The Basics

Last week, Virginia Governor Glenn Youngkin announced that, effective January 1, 2025, Virginia will exit a California-led electric vehicle (EV) mandate and will instead comply with less stringent federal guidelines. The announcement followed Attorney General (AG) Jason Miyares’ issuance of an official advisory opinion concluding, as a matter of law, that Virginia is not beholden to broad, recently passed mandates adopted by the California Air Resources Board (CARB), which were also set to take effect at the start of the new year.

Auto manufacturers and sellers in Virginia will no longer have to comply with forthcoming California emissions rules that would have required, beginning in 2025, a certain percentage of new cars sold in the Commonwealth to operate solely as EVs rather than gas-power vehicles. Instead, new car sellers anywhere in Virginia will be bound only to federal guidelines, which the California mandate previously superseded.

The Details

Federal law permits states to promulgate their own emission rules in lieu of federal requirements as long as the state rules are “at least as protective of public health and welfare as applicable Federal standards.”[i] Pursuant to that rule, California has created its own regulatory regime separate from that required by the Environmental Protection Agency (EPA). At present, California is the only approved federal exception. The same federal rule also allows other states to follow federally approved state regimes in lieu of the federal guidelines. In 2021, the Virginia General Assembly passed legislation permitting the Commonwealth’s Air Board to adopt and apply California’s emissions rules as its own.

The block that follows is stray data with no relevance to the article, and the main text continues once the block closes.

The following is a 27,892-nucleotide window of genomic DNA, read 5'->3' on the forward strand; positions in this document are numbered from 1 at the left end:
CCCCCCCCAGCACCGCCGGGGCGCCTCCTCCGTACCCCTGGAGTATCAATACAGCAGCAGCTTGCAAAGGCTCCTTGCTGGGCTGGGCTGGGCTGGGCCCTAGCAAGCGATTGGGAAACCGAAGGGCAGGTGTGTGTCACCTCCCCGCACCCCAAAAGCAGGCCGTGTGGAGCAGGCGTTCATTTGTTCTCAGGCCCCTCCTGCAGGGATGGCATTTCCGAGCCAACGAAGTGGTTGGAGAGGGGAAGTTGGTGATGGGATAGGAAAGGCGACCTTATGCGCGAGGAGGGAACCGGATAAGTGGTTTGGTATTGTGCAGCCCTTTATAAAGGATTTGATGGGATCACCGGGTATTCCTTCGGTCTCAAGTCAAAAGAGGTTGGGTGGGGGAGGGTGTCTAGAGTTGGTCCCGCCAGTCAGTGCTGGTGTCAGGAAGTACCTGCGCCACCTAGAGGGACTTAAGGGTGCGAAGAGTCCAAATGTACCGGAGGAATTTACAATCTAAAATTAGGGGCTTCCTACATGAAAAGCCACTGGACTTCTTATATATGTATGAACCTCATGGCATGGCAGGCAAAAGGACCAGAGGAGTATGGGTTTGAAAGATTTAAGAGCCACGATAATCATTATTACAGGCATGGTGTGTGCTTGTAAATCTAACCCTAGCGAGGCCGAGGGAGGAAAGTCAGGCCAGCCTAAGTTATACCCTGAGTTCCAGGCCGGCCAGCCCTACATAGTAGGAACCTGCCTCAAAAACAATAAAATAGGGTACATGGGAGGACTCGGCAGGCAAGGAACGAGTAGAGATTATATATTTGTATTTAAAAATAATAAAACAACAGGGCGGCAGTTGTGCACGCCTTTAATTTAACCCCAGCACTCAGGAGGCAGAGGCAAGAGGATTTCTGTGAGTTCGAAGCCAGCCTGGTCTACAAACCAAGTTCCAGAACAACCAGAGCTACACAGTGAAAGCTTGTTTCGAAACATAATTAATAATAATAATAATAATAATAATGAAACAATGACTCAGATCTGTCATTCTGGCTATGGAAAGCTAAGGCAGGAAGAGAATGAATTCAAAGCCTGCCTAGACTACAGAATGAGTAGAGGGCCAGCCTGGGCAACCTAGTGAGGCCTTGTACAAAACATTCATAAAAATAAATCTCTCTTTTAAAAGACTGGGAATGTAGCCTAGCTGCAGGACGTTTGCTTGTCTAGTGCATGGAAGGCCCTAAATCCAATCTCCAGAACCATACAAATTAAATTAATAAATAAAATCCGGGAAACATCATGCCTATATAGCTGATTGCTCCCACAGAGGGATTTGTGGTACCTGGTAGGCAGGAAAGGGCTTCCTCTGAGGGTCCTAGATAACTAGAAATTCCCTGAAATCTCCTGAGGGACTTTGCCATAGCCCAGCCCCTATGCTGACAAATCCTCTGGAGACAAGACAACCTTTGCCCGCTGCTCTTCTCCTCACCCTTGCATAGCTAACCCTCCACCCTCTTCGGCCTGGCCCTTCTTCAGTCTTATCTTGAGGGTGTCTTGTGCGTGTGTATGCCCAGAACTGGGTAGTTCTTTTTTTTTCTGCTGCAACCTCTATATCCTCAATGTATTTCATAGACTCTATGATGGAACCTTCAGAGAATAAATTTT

Because the previous framework was set to sunset at the end of 2024, the CARB recently adopted a new, more rigorous plan that requires 35% of new cars sold in model year 2026 to be EVs.[ii] Under the CARB framework, by model year 2035 and beyond, 100% of new cars sold must be EVs. All other states that have adopted the California regime will be bound by that decision. Among other things, the new plan includes potentially steep financial penalties for noncompliant manufacturers and sellers.[iii]

Governor Youngkin’s decision releases the Virginia Air Board from its commitment to adopt and apply the CARB’s new rules.[iv] As a result, Virginia will now follow only the federal emissions standards set by the EPA. The EPA also recently announced new federal emissions guidelines for model years 2027 and beyond[v] designed to help reduce emissions, but they are less stringent than the California program. The EPA’s plan does not completely phase out all gas-powered vehicles.[vi] The Commonwealth, along with 25 other states, is separately challenging the new EPA rule in federal court.

Why It Matters

The announcement represents a stark departure from the previous requirements applicable to automakers and sellers throughout the Commonwealth. There is now little incentive to rapidly shift production priorities toward EVs beyond what the market organically demands. According to the governor’s office, only 9% of vehicles sold in Virginia in 2023 were electric.

Separately, AG Miyares’ opinion also marks a willingness to challenge regulatory requirements the governor or AG view as overly intrusive at both state and federal levels. The vehicle market is likely not the only industry that will experience lightened regulatory requirements in the future.

Additional articles on state AG offices in the environmental space include:

[i] 42 U.S.C. § 7543(b)(1).

[ii] The term “model year” is not defined in the Virginia Code, see generally Va. Code Ann. §§ 10.1‑1300, 10.1-1307.05 (West 2022), but it generally refers to the designated model of vehicle, not the calendar year in which that vehicle is put on the market. Typically, a vehicle’s model year is one year greater than the calendar year in which it is released to the market. So, legislation set to take effect in January of 2025 will impact vehicles sold as model year 2026.

[iii] In its announcement, the governor’s office claimed the penalties could near $20,000 per violation, potentially resulting in “hundreds of millions of dollars” in losses to manufacturers, dealers, and consumers. See also Va. Code Ann. §§ 10.1309, 10.1309.1 (West 2022).

[iv] No parties have filed a lawsuit challenging the withdrawal, but it is possible the withdrawal will be litigated in the future.

[v] See Multi-Pollutant Emissions Standards for Model Years 2027 and Later Light-Duty and Medium-Duty Vehicles, 89 Fed. Reg. 27842 (Apr. 18, 2024).

[vi] The new federal standards are estimated to make 67% of the new vehicle market EVs by 2032.